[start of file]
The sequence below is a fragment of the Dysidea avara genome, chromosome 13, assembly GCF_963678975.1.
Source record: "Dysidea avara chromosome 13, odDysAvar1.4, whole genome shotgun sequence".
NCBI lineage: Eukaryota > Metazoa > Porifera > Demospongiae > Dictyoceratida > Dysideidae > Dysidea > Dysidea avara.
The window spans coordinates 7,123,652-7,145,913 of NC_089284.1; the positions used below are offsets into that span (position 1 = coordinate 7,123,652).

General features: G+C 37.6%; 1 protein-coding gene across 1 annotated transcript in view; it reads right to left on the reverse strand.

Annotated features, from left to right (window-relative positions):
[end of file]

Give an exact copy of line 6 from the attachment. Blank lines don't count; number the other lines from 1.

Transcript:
Annotated features, from left to right (window-relative positions):